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Steve Hinnefeld
University Communications

Last modified: Monday, November 23, 2009

'Ardi' discoverer to speak at Indiana University

Nov. 23, 2009

BLOOMINGTON, Ind. -- Anthropologist Yohannes Haile-Selassie, who found the first fragment of the newly reported Ardipithecus ramidus skeleton nicknamed "Ardi," will talk about the discovery and its implications at Indiana University Bloomington.

Yohannes Haile-Selassie

Photo by Liz Russell

Yohannes Haile-Selassie in the field

He will speak on "Ardi: Discovering and Interpreting Ardipithecus" at 4 p.m. on Dec. 1 (Tuesday) in Whittenberger Auditorium of the Indiana Memorial Union, 900 E. Seventh St. The lecture is sponsored by the Stone Age Institute and Indiana University's CRAFT Research Center.

Haile-Selassie is curator and head of physical anthropology at the Cleveland Museum of Natural History and adjunct assistant professor in the Department of Anthropology at Case Western Reserve University.

"This is one of the most important fossil hominid discoveries of our lifetime and gives us critical evidence about the origins of upright walking and what our early ancestors looked like," said Nicholas Toth, co-director, with Kathy Schick, of the Stone Age Institute. "This is a great opportunity for people to hear, first hand, about the circumstances of the Ardi discovery and analysis and get a feel for the rigors and excitement of fieldwork in the Afar region of Ethiopia."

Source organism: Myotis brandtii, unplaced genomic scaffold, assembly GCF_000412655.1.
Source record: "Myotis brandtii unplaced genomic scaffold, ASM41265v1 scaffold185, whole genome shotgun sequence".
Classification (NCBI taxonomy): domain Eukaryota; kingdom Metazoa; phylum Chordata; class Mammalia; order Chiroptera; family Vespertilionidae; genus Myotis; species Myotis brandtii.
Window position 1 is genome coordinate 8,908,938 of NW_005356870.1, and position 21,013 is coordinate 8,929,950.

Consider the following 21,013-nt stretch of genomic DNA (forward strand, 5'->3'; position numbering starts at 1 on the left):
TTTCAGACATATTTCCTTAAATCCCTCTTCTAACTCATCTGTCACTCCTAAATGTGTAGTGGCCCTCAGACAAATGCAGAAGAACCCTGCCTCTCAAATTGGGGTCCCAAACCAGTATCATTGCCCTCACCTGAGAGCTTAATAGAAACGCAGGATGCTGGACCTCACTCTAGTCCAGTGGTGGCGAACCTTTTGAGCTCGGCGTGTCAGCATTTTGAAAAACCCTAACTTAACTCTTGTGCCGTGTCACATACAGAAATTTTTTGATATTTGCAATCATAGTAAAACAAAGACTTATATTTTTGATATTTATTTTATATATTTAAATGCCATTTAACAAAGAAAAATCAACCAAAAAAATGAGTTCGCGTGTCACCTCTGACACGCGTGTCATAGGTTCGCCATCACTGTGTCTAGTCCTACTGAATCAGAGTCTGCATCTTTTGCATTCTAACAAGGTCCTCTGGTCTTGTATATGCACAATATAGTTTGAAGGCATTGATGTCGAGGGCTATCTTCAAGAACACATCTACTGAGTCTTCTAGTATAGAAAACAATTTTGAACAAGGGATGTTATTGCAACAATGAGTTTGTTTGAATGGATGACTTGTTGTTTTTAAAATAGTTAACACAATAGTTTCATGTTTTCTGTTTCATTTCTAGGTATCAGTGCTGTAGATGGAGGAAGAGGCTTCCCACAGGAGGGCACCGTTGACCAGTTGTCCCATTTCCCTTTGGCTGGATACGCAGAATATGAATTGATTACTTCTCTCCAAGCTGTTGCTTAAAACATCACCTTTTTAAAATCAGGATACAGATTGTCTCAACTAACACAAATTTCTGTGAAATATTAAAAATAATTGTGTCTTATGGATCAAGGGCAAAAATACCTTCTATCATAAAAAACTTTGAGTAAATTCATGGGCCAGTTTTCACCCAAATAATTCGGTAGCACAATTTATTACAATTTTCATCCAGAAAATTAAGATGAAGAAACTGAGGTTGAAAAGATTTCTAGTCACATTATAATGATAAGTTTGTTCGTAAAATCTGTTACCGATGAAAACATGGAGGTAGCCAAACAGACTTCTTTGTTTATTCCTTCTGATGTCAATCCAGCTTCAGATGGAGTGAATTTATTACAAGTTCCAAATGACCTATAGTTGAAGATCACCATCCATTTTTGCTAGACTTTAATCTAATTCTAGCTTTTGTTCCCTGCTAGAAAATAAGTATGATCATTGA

Haile-Selassie is a member of the research team that discovered and analyzed a 4.4 million-year-old partial skeleton of the early hominid ancestor Ardipithecus ramidus in the Afar Rift region of Ethiopia. Results of the 17-year investigation were published Oct. 2 in a special issue of the journal Science, opening a new chapter on human evolution by extending knowledge to a period only a few million years after the human line diverged from that leading to chimpanzees.

It was Haile-Selassie who, in November 1994, found the first piece -- a hand bone -- of the female skeleton that would become known as Ardi. The partial skeleton, including the skull with teeth, arms, hands, pelvis, legs and feet, was recovered through excavations between 1994 and 1997.

The research team found a total of 110 hominid fossil specimens representing at least 36 different individuals, along with fossils of dozens of animal and plant species. The results are helping scientists discern in greater detail the basic steps in the evolution of modern humans from ancient apes.

The Stone Age Institute, directed by Indiana University Department of Anthropology professors Schick and Toth, also carries out anthropological field research in Ethiopia's Afar triangle. In 2005, Institute researcher Sileshi Semaw and colleagues reported the discovery of 4.5 million-year-old Ardipithecus ramidus skeletal fossils, including parts of jaw bones, teeth, part of a toe bone and intact finger bones. The fossils were retrieved from the Gona Study Area in northern Ethiopia.

The Stone Age Institute is an independent research center dedicated to the archaeological study of human origins and technological development. It has strong ties with Indiana University, especially CRAFT (the Center for Research into the Anthropological Foundations of Technology) and the Human Evolutionary Studies Program.